Saved Kalbarri swimmer tells rescuers: “I would have probably only lasted another five minutes”
“She was pretty exhausted, she was scared and her words were ‘I would have probably only lasted another five minutes, I’m so pleased you got here’.”
Kalbarri trailer boat owner Bill Lindsell recounted this and other details as he told the story of how he and his mate Fred “Crocodile” Herman rescued a stranded swimmer under difficult conditions last month.
Kalbarri Volunteer Marine Rescue group commander Barry Kennewell said he received a call around 2.30pm.
A young woman swimming two or three kilometres south of the Murchison River mouth at Pot Alley was caught in a rip and being swept away.
A sightseeing visitor from Adelaide called a mayday on a UHF radio.
Council workers heard it and relayed the message to Mr Kennewell.
“It was a combined effort,” Mr Kennewell said.
“Yes, we do prefer that people call triple zero but in this case everything worked.”
As the rescue group was without a vessel, they commandeered a local boat, Little Red Rooster.
Boat owner Bill Lindsell said they were getting ready to put the boat back on the trailer when they had the call.
“We’d been out fishing and the swell was pretty big so we came back in,” he said.
“We had already logged off from VMR — if it had been five minutes, the radio would have been switched off and we would have been gone.
“We were still in the river, so we headed back out to Pot Alley.”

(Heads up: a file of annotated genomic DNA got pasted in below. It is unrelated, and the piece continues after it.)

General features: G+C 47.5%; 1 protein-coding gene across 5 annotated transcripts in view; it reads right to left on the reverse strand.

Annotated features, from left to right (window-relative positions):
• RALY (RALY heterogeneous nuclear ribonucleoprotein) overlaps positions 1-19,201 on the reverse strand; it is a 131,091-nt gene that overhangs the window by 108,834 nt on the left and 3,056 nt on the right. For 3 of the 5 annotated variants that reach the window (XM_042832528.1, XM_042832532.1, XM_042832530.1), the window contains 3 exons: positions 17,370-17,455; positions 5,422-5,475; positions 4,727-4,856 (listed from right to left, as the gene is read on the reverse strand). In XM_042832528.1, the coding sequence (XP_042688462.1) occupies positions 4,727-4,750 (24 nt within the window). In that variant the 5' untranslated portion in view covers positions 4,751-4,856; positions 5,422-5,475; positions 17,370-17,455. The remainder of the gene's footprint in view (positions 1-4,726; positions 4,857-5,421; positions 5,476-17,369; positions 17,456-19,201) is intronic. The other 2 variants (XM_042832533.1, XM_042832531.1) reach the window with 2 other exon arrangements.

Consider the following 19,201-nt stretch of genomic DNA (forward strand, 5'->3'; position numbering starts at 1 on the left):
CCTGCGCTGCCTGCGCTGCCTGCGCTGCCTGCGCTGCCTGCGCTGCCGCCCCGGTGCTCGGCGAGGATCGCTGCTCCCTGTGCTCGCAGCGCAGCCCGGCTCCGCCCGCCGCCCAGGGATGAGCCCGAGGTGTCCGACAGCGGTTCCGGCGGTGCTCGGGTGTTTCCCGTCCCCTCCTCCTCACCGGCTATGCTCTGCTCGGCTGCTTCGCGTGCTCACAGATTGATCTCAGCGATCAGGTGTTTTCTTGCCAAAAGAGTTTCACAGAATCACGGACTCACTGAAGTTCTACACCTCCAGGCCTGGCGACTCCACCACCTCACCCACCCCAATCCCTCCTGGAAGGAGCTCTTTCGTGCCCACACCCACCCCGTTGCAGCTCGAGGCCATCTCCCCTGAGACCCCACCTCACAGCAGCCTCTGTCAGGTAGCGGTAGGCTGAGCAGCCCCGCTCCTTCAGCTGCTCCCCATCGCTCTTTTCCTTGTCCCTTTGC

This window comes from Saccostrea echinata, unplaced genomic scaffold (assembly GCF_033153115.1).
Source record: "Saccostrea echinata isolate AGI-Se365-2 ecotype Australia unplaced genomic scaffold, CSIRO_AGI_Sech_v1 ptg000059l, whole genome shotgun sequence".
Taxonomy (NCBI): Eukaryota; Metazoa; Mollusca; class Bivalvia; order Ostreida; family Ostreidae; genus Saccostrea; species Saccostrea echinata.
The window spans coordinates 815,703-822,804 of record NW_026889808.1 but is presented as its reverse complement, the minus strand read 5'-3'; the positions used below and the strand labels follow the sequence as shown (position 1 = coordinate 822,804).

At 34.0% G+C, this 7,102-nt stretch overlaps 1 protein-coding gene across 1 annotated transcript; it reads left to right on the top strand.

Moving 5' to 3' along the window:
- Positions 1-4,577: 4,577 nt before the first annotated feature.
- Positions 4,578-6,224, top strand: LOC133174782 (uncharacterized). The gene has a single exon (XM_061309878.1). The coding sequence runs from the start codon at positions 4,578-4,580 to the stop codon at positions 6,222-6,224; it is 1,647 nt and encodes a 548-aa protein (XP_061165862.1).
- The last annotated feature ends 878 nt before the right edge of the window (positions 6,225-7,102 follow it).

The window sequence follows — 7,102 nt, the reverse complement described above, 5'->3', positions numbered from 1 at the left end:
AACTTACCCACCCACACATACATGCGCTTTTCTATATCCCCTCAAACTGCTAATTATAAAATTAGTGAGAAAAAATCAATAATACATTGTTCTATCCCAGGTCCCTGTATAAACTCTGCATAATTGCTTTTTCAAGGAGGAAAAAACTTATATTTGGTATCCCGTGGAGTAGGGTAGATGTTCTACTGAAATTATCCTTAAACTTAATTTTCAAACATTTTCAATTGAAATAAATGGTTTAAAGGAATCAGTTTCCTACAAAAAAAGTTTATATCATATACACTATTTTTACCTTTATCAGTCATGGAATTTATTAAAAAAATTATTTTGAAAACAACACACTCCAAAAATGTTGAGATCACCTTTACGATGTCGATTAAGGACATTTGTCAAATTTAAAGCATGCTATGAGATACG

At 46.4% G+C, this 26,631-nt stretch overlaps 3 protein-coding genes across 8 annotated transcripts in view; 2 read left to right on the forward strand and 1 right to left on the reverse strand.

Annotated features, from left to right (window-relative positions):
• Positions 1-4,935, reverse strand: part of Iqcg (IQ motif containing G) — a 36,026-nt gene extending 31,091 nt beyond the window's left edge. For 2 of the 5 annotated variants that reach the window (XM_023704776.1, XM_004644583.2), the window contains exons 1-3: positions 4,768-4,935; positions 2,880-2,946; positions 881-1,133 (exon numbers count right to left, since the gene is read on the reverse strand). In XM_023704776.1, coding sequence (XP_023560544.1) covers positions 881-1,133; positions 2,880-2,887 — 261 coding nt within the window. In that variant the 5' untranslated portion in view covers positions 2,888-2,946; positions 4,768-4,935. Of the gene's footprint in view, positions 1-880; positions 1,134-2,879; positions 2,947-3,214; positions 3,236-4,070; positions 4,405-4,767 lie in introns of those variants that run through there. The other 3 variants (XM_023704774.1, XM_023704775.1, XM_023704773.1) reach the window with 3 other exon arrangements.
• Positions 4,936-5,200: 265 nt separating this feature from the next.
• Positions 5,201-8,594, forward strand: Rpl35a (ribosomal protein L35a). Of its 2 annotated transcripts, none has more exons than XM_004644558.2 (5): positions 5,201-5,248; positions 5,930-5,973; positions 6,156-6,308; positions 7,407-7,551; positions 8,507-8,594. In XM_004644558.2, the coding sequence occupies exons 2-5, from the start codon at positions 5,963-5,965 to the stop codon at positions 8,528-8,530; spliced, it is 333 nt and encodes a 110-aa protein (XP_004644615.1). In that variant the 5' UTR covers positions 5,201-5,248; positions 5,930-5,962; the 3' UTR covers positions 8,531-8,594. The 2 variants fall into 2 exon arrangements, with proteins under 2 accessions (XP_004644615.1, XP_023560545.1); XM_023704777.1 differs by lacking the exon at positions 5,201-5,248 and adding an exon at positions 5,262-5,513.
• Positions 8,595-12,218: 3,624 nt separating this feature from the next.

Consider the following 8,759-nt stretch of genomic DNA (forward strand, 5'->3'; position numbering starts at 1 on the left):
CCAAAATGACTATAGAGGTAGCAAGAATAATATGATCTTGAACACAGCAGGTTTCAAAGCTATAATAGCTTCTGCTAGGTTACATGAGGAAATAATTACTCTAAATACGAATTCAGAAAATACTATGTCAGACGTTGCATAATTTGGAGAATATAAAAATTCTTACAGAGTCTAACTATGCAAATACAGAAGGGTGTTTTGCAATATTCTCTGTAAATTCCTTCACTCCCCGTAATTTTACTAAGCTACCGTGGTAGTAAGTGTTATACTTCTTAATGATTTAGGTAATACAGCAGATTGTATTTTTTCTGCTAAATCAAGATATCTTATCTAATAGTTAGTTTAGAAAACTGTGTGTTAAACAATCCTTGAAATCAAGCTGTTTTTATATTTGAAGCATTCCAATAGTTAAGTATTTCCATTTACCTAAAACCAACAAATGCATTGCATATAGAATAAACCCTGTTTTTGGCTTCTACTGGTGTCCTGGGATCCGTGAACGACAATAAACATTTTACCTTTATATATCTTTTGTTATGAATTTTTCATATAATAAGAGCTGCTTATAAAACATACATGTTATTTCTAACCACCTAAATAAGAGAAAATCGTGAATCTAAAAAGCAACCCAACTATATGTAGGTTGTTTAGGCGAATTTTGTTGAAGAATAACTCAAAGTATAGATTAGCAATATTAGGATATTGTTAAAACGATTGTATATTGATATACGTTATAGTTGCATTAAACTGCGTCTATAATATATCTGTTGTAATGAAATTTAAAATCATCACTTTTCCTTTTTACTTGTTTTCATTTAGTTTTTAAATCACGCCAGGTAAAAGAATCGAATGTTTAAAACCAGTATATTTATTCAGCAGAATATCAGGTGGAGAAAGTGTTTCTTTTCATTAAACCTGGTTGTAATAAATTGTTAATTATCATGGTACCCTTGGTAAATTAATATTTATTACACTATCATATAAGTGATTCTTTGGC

Mr Lindsell said they had the only boat in the water at the time.
“It was choppy in the river, the swell was big but once we got out there, the swell was pretty calm,” he said.
“It took us about 20 minutes to get out there — we could just could see her arm above the water.
“The undercurrent kept pulling her under. Every time she tried to get into the shore, she was dumped by a big wave and taken back out again with the undercurrent.”
Mr Lindsell said they called out, telling her to swim further out to calmer waters.
“When we pulled her in, she was pretty exhausted, she was scared,” Mr Lindsell said.
“Her words were ‘I would have probably only lasted another five minutes, I’m so pleased you got here’.”
“She said she could see us coming in the distance and she reckoned she had been in the water for about 50 minutes.”
It took them another 20 minutes to reach the boat ramp, where police were waiting.
Meanwhile, Mr Kennewell said they were on site about 2.40pm and co-ordinated the rescue from a cliff face where they could see the stranded swimmer and guide the Little Red Rooster.
“The good thing is, the deckie on board the vessel was also an ambulance officer, so it all went to plan nicely,” he said.
“About 2.53pm, we had her safe at the VMR jetty, so it was all very quick.
“She was cold — another five or 10 minutes out there and she would have been in a lot of trouble.”
Mr Kennewell said the swimmer was very lucky.
“The rip had taken her out, but the good thing is she had the common sense not to fight it,” he said.
Mr Kennewell said Mr Lindsell was the real hero of the story.
“It’s good the way the town pulls together in these situations,” he said.
Get the latest news from thewest.com.au in your inbox.
Sign up for our emails